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The Cabinet Secretary for the Ministry of Energy, through Gazette Notice No. 2219 published on 12 March 2021, appointed a committee primarily assigned the review and renegotiation the existing power purchase agreements entered into between various independent power producers and the Kenya Power and Lighting Company Limited (KPLC) (the Standing Committee).
The notice provides that the term of the Standing Committee shall be nine months with effect from 1 March 2021 although the Cabinet Secretary may extend such term through a gazette notice.
The scope of the Standing Committee includes the following:
Based on the above, it would appear that the Ministry of Energy intends to, among other things, review the existing framework relating to power purchase agreements and undertake the re-negotiation of the existing power purchase agreements and letters of support. This review has come amidst talks of a looming shift in the procurement of certain renewable energy projects i.e., from the FiT regime which provides for a fixed tariff to an energy auction system that will enable KPLC to procure electricity through a competitive bidding process from independent power producers at the lowest possible price.
There have also been reports of a shift in the approach to tariffs under power purchase agreements to a ‘take and pay’ system. In a ‘take and pay’ system, independent power producers would only be paid for the actual electricity that is transmitted onto the grid. This is in contrast to the ‘take or pay’ system (adopted in several of the existing power purchase agreements) where independent power producers are required to make power available to the off-taker for transmission onto the grid but are paid according to the agreed tariff, irrespective of whether or not the off-taker actually takes the available power. The adoption of a ‘take-and pay’ system largely transfers risk to independent power producers. Lenders have typically adopted a conservative approach while assessing the bankability of projects on a ‘take-and pay’ system as projects with a ‘take or pay’ model are generally deemed to be more bankable.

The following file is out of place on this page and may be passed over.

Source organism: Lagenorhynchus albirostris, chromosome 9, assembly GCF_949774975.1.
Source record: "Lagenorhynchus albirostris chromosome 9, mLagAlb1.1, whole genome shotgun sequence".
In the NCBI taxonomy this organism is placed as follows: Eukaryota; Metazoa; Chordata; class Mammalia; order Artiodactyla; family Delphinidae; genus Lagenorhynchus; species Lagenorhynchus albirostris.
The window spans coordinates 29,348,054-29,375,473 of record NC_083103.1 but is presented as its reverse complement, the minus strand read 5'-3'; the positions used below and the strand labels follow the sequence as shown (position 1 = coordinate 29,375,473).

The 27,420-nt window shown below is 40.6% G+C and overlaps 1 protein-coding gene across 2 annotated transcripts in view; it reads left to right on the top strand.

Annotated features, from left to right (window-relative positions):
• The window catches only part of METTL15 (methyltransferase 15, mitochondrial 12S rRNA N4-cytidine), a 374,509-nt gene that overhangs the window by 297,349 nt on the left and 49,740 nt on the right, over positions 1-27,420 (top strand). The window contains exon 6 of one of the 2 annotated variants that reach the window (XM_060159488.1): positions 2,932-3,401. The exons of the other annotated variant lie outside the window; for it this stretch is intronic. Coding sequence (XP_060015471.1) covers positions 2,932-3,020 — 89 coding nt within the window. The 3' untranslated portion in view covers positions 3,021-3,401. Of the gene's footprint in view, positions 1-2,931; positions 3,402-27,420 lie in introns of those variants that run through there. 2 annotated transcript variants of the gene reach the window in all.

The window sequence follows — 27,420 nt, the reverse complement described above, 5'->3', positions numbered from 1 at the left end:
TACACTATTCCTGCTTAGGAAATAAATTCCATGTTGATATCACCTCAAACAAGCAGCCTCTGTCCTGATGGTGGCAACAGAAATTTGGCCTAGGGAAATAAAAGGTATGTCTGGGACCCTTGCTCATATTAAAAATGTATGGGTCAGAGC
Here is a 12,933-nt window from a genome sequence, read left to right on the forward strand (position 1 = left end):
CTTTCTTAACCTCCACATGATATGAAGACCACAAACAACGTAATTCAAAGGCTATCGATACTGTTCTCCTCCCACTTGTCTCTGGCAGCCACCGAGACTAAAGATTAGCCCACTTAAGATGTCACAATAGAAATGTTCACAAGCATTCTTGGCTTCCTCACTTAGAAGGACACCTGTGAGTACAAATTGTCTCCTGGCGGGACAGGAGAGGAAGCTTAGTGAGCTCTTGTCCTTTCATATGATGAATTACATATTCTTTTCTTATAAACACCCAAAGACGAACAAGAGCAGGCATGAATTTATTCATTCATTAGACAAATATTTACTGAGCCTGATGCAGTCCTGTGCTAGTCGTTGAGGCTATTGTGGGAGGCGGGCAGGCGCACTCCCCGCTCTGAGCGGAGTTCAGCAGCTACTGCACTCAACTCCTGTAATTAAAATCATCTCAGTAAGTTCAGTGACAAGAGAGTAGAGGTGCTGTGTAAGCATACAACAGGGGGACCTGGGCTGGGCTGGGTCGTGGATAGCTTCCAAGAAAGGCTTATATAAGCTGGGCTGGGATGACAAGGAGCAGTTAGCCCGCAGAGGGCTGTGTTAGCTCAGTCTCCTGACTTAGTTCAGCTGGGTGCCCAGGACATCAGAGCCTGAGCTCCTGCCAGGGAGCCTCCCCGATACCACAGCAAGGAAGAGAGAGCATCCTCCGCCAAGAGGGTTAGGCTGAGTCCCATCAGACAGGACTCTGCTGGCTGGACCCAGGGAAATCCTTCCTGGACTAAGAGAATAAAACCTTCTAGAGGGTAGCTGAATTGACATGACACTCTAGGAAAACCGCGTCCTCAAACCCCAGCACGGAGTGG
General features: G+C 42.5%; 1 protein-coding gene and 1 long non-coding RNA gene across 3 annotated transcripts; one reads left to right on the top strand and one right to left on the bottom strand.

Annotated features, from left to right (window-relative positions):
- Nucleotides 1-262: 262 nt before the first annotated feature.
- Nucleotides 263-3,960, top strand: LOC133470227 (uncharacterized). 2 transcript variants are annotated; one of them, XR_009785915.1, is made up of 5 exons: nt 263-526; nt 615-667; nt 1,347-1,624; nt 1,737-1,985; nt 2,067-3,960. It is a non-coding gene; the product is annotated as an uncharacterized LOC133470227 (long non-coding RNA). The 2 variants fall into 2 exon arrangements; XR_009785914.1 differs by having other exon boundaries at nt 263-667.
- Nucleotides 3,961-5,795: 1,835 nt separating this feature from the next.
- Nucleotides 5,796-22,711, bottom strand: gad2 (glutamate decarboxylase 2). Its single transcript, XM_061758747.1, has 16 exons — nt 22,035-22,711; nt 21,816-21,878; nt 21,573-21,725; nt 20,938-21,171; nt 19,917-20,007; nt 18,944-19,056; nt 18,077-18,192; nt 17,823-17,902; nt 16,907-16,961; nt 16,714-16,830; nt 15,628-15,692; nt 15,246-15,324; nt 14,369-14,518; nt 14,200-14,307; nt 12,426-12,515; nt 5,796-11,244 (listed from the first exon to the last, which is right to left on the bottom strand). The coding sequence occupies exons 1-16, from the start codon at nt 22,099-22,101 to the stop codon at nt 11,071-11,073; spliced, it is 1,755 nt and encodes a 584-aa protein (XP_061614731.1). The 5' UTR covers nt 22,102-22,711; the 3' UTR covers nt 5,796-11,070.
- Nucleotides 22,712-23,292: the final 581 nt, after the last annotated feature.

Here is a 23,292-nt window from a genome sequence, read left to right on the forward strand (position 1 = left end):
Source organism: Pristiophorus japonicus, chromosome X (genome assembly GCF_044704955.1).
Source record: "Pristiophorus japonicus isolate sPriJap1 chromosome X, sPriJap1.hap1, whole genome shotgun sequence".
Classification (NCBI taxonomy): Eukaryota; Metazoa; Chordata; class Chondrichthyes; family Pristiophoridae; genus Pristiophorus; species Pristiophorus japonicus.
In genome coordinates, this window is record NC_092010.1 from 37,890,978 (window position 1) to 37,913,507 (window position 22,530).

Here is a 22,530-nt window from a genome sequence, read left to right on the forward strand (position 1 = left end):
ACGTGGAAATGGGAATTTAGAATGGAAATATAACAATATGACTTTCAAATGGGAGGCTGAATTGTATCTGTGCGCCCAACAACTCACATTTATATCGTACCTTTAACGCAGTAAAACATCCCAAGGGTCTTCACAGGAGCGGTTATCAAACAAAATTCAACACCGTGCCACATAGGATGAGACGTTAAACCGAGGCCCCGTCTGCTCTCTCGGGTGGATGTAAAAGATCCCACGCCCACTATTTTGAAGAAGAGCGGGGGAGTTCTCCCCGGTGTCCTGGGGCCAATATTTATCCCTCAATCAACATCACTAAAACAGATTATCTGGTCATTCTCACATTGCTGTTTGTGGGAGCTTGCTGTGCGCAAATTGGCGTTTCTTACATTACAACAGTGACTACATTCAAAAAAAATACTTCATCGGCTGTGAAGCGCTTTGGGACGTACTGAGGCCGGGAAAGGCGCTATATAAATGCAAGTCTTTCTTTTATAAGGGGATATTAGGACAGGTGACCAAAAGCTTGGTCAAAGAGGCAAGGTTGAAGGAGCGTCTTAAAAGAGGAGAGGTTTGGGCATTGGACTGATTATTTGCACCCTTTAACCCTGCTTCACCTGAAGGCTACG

The move to review power purchase agreements follows a similar process that the Ministry of Energy undertook in 2016 following a Presidential directive that all power purchase agreements should be reviewed. The task force report constituted in 2016 has not been made public.
At this stage, it is not entirely clear whether and how the constitution of the Standing Committee will have an impact on the existing power purchase arrangements with KPLC, any ongoing negotiations between KPLC and various independent power producers, the issuance of any approvals by the Ministry of Energy in respect of various related matters and whether it will affect the status of any new expressions of interest applications under the FiT regime. The timelines for when the renegotiations will begin are also not clear.
We are following this matter closely and will keep you updated on any developments.
Should you have any questions regarding the information in this legal alert, please do not hesitate to contact Amyn Mussa.